Why is managing our water so important?
Water, one of the three crucial ingredients in our life sustenance. We can only last for about 3 to 4 days without water. Our body is made of at least 60% water, and it helps keep us functioning daily.  Water is also a key component in agriculture, industrial and domestic use in the world. In industrialised countries like Belgium, 80% of water consumption is used for industrial purposes.  As countries expand in population, increase their energy demands, and move towards a more affluent lifestyle, the demand for water is increasing every year. Freshwater demand worldwide is increasing by 64 billion cubic meters a year (1 cubic meter = 1,000 liters)  And this is putting a strain on the already limited supply of freshwater we have on planet Earth. 98% of water on Earth is saltwater. The other 2% is freshwater. Of the fresh water, almost 70% is trapped in snow and ice, 30% is underground, and less than 0.5% forms the easily accessible water in rivers and lakes, etc. 
Singapore is a tiny island, with limited land space for rainwater catchment areas. Now, each person in Singapore utilises an estimated 150 litres of water every day. With water being so precious to life and work, coupled with its limited availability, the city state hopes to achieve self-sufficiency in water by 2060. 
Currently, Singapore has built up a "4 National Taps" strategy in sustaining her water supply.
I. The first tap is imported water from Malaysia. Singapore has been importing water from Malaysia since 1961. However, Singapore will no longer be dependent on Malaysia's water from 2061, when the water agreement contract expires. Depending on another country's water is not sustainable for the long term and exposes Singapore to political pressures from Malaysia.
II. Thus, ensuring other secure means of having our own water sources is crucial to Singapore's continued growth. As of now, 2/3 of land area occupied by the Little Red Dot is used for water catchments (drains, canals, rivers). These function as the second tap to collect rainwater, which is then stored in reservoirs.
III. The third water source is through water desalination. This makes sense as a water source as Singapore is an island surrounded by the sea. Reverse osmosis treats the water, which then forms 10% of our water supply.
IV. The last national tap is by recycling water. This uses reverse osmosis to purify used water. The clean water is branded as NEWater, and makes up 30% of Singapore's water needs.  NEWater is mainly used by wafer fabrication plants for cooling purposes.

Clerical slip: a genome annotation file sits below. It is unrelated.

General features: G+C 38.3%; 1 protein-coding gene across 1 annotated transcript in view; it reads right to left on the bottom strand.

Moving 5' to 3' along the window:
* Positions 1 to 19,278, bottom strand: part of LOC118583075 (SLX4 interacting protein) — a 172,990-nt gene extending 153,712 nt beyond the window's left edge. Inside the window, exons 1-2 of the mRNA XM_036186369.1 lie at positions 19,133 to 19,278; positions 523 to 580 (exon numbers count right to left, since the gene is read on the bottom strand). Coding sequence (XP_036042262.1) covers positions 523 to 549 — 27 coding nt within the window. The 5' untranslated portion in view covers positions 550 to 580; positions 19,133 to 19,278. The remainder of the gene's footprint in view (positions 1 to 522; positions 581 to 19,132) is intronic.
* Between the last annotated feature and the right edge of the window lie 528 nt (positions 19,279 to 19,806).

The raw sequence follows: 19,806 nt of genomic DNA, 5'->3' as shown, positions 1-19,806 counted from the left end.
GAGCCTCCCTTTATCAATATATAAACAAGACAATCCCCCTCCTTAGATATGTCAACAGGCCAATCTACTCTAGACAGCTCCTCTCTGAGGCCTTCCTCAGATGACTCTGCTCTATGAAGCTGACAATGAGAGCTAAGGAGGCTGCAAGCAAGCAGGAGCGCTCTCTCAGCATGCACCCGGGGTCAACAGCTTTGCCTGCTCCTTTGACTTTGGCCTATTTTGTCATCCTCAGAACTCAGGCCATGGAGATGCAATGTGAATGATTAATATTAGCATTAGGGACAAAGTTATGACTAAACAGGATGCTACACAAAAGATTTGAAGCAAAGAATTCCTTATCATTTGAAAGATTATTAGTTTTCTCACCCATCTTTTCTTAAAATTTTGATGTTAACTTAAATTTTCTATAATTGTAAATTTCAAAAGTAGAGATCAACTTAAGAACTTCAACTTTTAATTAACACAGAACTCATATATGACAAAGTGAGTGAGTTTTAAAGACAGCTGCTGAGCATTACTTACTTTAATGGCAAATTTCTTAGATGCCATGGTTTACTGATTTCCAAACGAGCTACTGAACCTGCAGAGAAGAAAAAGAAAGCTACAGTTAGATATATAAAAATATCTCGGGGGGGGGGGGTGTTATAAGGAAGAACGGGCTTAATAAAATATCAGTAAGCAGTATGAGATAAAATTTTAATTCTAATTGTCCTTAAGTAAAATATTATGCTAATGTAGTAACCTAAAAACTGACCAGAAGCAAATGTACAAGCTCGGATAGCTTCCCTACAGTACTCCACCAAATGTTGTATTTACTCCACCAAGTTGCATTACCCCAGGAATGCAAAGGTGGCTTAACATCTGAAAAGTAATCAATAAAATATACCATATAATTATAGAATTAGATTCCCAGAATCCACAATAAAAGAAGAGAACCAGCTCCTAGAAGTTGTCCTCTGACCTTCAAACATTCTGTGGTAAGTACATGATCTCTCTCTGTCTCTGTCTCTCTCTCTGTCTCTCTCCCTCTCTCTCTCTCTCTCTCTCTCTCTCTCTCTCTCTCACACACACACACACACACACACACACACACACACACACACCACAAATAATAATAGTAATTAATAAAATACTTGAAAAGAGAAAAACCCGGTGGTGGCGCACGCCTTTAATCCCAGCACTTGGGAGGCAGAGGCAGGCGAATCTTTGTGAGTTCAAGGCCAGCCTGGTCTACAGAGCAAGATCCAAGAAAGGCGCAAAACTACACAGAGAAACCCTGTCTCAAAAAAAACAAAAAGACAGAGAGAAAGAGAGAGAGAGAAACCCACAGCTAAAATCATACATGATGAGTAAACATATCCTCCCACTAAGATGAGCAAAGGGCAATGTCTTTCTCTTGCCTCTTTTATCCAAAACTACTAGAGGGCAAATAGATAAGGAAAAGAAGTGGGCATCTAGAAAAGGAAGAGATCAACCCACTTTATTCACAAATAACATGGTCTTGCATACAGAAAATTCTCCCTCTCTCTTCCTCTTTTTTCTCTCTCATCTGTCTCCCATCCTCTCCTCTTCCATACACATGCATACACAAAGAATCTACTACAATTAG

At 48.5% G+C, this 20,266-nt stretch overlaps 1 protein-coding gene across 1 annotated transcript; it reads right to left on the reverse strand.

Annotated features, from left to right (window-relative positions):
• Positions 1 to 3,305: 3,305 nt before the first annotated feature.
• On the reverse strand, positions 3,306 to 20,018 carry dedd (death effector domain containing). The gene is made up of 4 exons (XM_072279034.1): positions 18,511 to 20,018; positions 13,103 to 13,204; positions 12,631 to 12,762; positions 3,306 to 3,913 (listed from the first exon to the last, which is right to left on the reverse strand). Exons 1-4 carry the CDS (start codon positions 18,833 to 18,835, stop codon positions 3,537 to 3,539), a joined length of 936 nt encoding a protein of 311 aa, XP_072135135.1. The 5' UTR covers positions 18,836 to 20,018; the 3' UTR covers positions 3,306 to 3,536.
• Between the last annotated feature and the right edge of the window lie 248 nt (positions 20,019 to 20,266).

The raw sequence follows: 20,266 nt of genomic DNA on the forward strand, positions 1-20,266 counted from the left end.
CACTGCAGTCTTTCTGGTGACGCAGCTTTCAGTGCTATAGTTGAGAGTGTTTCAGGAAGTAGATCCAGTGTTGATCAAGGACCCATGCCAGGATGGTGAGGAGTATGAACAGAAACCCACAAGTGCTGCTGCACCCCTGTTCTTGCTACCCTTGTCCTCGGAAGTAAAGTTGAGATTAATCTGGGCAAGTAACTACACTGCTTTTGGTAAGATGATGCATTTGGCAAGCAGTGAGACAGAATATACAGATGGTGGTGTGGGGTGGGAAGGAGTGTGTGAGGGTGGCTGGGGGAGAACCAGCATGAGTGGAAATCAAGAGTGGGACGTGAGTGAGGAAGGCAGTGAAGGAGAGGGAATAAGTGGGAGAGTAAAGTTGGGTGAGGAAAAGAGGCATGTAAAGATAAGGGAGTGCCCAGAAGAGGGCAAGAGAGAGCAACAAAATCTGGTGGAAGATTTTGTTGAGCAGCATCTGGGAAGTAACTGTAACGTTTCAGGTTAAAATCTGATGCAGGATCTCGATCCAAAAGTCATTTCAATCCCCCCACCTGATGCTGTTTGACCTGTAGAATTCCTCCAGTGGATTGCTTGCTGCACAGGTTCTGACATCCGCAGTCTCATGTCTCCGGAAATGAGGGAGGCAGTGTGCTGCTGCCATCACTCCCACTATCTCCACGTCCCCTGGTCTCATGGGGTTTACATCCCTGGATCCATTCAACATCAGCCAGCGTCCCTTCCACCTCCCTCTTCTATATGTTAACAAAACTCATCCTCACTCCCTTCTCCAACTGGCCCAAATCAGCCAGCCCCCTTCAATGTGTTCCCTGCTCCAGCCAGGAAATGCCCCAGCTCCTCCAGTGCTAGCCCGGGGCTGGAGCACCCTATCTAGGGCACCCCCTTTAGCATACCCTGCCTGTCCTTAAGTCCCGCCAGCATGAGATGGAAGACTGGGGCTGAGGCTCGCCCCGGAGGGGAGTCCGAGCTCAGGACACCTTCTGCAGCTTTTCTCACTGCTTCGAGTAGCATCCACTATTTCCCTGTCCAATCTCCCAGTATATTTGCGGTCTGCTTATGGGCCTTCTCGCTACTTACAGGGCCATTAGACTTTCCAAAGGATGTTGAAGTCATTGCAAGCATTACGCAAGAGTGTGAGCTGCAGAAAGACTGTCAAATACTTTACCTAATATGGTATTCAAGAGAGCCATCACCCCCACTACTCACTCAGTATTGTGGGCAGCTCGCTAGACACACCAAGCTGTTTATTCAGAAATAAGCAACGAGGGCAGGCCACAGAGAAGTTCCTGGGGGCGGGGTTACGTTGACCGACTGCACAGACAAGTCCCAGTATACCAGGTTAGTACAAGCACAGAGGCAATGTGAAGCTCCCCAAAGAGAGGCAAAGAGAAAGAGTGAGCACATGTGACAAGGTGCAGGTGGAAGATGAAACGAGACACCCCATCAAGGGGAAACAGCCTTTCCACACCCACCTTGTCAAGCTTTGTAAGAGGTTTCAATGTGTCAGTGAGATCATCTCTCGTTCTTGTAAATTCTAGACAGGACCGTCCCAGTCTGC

Current & Future technology
Aquaporin Asia, a Singapore company, has developed a technology of 3 years old now, featuring a next-generation biomimetic membrane, that increases the efficiency of water purification membranes. Water purification membranes succumb to biofouling overtime, as microbes accumulate on the surface, decreasing membrane permeability. The biomimetic membrane is based off the concept of aquaporins found naturally in our cells. Aquaporins are water channel proteins that aid in fast and selective water transport to regulate osmotic pressure in our bodies.  Aquaporin Asia's technology of an aquaporin-covered membrane thus allows for high water permeability and high salt rejection rate, achieving a low biofouling capability. 
Last year, 2015, a team from NUS Environmental Research Institute developed a robot swan (NUSwan) to help in monitoring and testing of water bodies like reservoirs. Various probes and sensors attached to the swan can measure pH, oxygen, phosphate levels and more. Checking on phosphate levels is crucial to preventing algae blooms, which can wreck the quality of the water. This tech would save time and manpower that is normally needed for manual testing using boats. They aim to make NUSwan's navigation as autonomous as they can, through programming using GPS. And of course, it does not hurt to see these white elegant birds "swimming" around in reservoirs, albeit them being just robots modelled as swans. 
Besides technology for managing water we use, there is also technology for cleaning up of wastewater. Just in May this year, Max-Planck Institute for Intelligent Systems in Germany designed graphene oxided-based microbots (smalller than the width of a human hair) that could potentially remove 95% of lead from wastewater in an hour. The tube-shaped device has a nickel layer, enabling these microbots to be controlled magnetically. A platinum layer allows the robots to propel themselves through wastewater as well. 
In conclusion, working hand in hand to ensure maximal preservation of water resources, is the behaviour of people in using water. We cannot take the Earth's water source for granted, and even with improving water technology, it may not be able to keep up with our increasing demand for water. Water is such a precious liquid, and every action we take to use water wisely will all add up to contribute significantly to the conservation of water.
- Popkin, B. M., D’Anci, K. E., & Rosenberg, I. H. (2010). Water, Hydration and Health. Nutrition Reviews, 68(8), 439–458.
- Clarke, R. (2013). Water: the international crisis. Routledge.
- Cliford, N. J., Holloway, S. L., Rice, S. P., & Valentine, G. (2003). Key concepts in geography. London: SAGE Publications.
by Cheryl Lee Zhi Qin
Cheryl likes to write and "stalk" dogs during her free time, and hopes to do so more often after graduating from National University of Singapore. She aims to become conversant in Korean or Japanese through dramas.